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Rain forecast from atmospheric rivers poses challenge, but advancements are being made

San Diego was never forecast to get the amount of rain that has fallen in Santa Barbara and some of the LA area over the last 24 hours. But local forecasts had San Diego getting up to an inch. Today, KPBS reporter John Carroll looked into why the rain forecast here fell short.

The forecast said high winds and up to an inch of rain in San Diego Tuesday. The winds showed, but the rain? That was a different story.

How much water you got from this latest atmospheric-river charged storm depended on where you live.

For an example, as of noon Tuesday, San Onofre had received a little over an inch of rain, but San Diego International Airport received just three-tenths of an inch.

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Still, National Weather Service meteorologist Alex Tardy told KPBS we will get more rain before the storm moves out.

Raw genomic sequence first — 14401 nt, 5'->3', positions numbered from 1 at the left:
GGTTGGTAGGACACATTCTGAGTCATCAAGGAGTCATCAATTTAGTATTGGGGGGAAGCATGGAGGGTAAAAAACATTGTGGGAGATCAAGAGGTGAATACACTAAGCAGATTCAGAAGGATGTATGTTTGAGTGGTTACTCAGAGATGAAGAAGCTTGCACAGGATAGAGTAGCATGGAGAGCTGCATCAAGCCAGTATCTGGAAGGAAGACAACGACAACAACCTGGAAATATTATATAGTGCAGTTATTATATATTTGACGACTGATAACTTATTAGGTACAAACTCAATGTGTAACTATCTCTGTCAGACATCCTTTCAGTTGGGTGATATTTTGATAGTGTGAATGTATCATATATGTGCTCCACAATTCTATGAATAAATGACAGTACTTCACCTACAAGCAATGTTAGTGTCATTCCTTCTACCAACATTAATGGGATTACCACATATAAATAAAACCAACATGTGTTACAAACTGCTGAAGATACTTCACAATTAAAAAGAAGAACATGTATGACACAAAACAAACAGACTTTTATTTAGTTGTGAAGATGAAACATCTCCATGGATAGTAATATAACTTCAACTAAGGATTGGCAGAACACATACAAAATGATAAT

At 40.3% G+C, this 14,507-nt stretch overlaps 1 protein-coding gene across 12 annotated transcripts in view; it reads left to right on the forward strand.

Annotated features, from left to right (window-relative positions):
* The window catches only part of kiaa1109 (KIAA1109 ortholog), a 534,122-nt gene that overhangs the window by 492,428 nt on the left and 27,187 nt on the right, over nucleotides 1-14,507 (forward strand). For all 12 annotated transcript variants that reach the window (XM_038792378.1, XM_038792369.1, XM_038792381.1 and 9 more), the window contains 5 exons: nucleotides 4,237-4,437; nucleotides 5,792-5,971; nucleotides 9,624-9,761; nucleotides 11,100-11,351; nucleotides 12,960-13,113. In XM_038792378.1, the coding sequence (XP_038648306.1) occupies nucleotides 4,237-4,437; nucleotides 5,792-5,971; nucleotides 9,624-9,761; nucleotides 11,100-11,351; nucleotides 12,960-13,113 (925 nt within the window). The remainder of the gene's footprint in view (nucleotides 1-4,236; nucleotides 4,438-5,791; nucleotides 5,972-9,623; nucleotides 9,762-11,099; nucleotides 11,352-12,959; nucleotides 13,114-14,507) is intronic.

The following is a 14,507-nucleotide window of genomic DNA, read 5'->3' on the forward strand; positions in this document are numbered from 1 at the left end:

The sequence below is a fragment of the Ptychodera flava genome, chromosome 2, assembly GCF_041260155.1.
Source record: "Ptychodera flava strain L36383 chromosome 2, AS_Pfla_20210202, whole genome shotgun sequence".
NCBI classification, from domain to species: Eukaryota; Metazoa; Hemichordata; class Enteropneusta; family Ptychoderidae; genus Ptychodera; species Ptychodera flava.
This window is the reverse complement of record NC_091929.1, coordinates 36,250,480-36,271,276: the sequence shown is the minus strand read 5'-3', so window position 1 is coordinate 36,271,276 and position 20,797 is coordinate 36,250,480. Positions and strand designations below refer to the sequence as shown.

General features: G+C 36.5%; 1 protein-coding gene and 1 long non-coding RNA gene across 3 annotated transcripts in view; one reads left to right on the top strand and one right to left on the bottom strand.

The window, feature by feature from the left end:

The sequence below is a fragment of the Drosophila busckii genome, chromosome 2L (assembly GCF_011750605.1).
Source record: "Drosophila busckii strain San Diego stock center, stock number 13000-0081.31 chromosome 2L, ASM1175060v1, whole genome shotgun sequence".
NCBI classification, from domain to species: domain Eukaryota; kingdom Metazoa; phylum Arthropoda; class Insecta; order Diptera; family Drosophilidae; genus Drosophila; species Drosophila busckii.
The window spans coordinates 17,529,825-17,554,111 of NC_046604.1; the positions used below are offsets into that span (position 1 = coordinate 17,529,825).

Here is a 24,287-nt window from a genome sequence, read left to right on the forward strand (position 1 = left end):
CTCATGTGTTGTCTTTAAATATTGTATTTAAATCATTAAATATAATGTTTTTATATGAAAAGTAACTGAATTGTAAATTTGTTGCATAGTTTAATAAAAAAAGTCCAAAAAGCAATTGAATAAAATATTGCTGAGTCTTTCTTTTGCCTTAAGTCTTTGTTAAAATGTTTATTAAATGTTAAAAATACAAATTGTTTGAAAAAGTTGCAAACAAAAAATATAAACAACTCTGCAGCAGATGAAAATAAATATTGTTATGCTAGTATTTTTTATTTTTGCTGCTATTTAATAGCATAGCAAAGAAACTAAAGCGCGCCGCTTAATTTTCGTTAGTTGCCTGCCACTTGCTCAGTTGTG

“We’ll probably pick up a half inch this afternoon in San Diego, but places like Escondido? Maybe an inch — one inch of rain," Tardy said.

Tardy said it’s tough to make a pinpoint forecasts where an atmospheric river is going to dump heavy rain, until just a few hours before it comes on shore. A difference of just 50 or 60 miles can translate into a significant difference.

“If you take a look at like one location east of LA where they got five inches — six inches of rain, and then you hop down to, let’s say Irvine, where they got just an inch ... That’s just the nature of not just the forecasting, but the nature of how narrow these rain corridors can be," Tardy said.

Roland Lizarondo
The boardwalk at Mission Beach is shown with the Pacific shoreline in the background on January 10, 2023.
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One question asked is whether newer and faster computers could make better forecasts in the future. Tardy said it was possible, but the drive for accurate forecasts is geared toward obtaining better data.

California scientists are now taking a page out of their East Coast counterparts’ playbook, the ones that fly planes into hurricanes. They are flying planes into the atmospheric rivers to learn more about how they form and develop.

Roland Lizarondo
A Lifeguard jet ski sits on the sand at Mission Beach on January 10, 2023.

“And the end result will be what you’re talking about — better data and more precise forecasting with higher confidence and longer lead time," Tardy said.

That longer lead time will allow Californians to prepare for everything from torrential, mudslide-inducing rain to gentle scattered showers.